Inheritance tax warning as HMRC cracks down on payment errors | Personal Finance | Finance

HMRC issued requests for £326million in payment shortages in 2021/2022, an increase of more than a quarter compared to the previous year. Heather Pollard, head of underwriting at Tower Street Finance, spoke about why people could be underpaying on their IHT bill and how to avoid this.

She offered five key considerations people should think about to make sure they pay the correct IHT amount, and how to reduce one’s tax bill.

IHT allowances

It’s important for people to understand what counts as constituting a person’s ‘estate’, which will be subject to the tax.

A person’s estate includes their property and valuables, including bank accounts, vehicles and shares.

Debts such as mortgages, funeral expenses and other taxes are deducted from the estate before IHT is applied to the total remaining assets.

An additional residence nil-rate band may also apply if a property is being passed on to a direct descendant.

A person can find out how much of the residence nil-rate band would apply to their estate using a calculator tool on the Government website.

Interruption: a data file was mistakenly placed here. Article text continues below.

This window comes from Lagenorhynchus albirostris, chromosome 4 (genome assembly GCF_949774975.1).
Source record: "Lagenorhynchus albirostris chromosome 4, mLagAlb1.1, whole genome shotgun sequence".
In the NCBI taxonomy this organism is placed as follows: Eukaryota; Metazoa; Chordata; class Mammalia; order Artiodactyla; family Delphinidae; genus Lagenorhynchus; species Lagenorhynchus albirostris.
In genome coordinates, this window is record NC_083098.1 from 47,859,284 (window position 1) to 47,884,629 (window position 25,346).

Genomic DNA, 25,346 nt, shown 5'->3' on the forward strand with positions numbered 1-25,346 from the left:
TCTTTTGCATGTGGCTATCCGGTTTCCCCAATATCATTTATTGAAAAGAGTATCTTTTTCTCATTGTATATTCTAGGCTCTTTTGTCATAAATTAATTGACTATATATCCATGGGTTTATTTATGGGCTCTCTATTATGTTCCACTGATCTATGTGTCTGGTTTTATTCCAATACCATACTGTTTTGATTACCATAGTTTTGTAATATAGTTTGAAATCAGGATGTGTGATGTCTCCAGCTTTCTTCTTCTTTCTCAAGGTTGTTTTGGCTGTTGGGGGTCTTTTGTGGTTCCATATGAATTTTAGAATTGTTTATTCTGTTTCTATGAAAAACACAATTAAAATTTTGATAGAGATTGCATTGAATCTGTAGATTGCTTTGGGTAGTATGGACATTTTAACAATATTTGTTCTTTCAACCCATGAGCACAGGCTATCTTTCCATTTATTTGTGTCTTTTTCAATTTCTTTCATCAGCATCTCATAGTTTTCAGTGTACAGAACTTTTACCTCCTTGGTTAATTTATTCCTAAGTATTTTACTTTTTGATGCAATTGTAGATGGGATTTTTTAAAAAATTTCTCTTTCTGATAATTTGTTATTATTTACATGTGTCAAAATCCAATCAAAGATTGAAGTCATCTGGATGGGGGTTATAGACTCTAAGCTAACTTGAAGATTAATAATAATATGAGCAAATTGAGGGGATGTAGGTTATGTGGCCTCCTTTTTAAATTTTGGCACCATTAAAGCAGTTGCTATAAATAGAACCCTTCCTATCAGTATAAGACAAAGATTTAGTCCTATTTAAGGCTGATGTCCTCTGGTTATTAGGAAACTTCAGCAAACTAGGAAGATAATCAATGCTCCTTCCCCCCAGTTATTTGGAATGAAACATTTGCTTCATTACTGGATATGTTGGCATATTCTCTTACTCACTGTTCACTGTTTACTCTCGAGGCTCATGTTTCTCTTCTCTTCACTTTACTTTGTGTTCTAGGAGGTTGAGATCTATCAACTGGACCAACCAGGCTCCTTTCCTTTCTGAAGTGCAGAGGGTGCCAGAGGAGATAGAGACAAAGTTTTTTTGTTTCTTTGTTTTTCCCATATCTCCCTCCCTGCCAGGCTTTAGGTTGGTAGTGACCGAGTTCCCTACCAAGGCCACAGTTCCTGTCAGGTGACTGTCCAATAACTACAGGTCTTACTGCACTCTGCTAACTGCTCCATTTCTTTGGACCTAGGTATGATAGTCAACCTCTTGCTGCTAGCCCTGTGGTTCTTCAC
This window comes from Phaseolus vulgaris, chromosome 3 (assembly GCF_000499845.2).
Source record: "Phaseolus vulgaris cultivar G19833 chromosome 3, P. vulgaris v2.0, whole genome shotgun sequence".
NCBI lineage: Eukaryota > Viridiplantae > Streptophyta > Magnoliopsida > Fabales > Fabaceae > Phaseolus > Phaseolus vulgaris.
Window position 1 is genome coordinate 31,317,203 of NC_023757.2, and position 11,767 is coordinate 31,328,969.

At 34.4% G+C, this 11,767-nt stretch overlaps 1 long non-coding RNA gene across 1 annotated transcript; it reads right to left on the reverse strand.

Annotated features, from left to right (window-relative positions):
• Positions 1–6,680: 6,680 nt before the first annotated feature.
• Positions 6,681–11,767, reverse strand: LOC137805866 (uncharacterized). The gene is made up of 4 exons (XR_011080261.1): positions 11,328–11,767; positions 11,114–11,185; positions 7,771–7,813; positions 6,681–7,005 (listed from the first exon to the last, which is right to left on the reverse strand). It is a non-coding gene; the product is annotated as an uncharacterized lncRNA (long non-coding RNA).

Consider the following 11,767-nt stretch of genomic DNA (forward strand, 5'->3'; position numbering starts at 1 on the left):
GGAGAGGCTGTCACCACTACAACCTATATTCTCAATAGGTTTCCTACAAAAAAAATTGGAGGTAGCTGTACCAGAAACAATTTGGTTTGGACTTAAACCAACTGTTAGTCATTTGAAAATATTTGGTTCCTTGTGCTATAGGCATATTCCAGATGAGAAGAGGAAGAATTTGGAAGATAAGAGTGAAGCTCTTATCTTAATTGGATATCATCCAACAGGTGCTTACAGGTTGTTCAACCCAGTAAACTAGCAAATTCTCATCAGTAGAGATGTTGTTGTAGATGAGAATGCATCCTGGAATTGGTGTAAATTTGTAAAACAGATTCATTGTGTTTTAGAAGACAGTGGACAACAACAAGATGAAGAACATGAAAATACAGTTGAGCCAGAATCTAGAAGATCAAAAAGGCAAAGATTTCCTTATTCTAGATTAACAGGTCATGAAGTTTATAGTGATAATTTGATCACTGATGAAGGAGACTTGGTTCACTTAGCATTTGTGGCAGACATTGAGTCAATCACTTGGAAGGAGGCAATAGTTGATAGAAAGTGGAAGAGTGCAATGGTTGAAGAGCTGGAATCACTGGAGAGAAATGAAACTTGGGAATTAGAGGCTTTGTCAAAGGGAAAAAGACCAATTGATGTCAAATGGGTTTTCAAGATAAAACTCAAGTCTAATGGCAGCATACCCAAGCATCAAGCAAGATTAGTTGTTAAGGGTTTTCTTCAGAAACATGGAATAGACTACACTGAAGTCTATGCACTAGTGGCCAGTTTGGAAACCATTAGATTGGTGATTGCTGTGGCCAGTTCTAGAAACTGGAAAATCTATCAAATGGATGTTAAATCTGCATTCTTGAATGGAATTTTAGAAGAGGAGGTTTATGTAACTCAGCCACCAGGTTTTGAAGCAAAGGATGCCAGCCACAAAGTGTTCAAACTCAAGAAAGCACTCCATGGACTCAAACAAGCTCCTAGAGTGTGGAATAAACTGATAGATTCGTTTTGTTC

The 40 percent only applies to amounts above the IHT threshold. For example, if a person inherited an estate worth £326,000 from an individual, they would pay 40 percent of the £1,000 above the threshold.

This means they would have to pay £400 in inheritance tax. The money has to be paid to HMRC within six months of the person’s death.

READ MORE: Inheritance tax warning as ‘risk’ Jeremy Hunt may target IHT in Budget – what you can do

The rules differ for married or civil partners

Married couples of civil partners do not pay inheritance tax on any assets left to their partner.

When the second partner dies, the estate gets ‘transferable allowance’ meaning the estate gets twice the £325,000 allowance, with a £650,000 threshold, as long as this has not been previously used.

The extra transferable element is also known as the transferable nil rate band.

Other good practices to avoid IHT bills

People should keep track of the gifts they have received and who they were from. If HMRC queries a gift, the person who received it is responsible to provide the details so they can be taxed correctly.

Another good thing to look at is trusts, as these provide more control over what happens to a person’s assets when they die.

Trusts are complicated to set up and are subject to different tax rules. Families are advised to seek financial advice before creating one.

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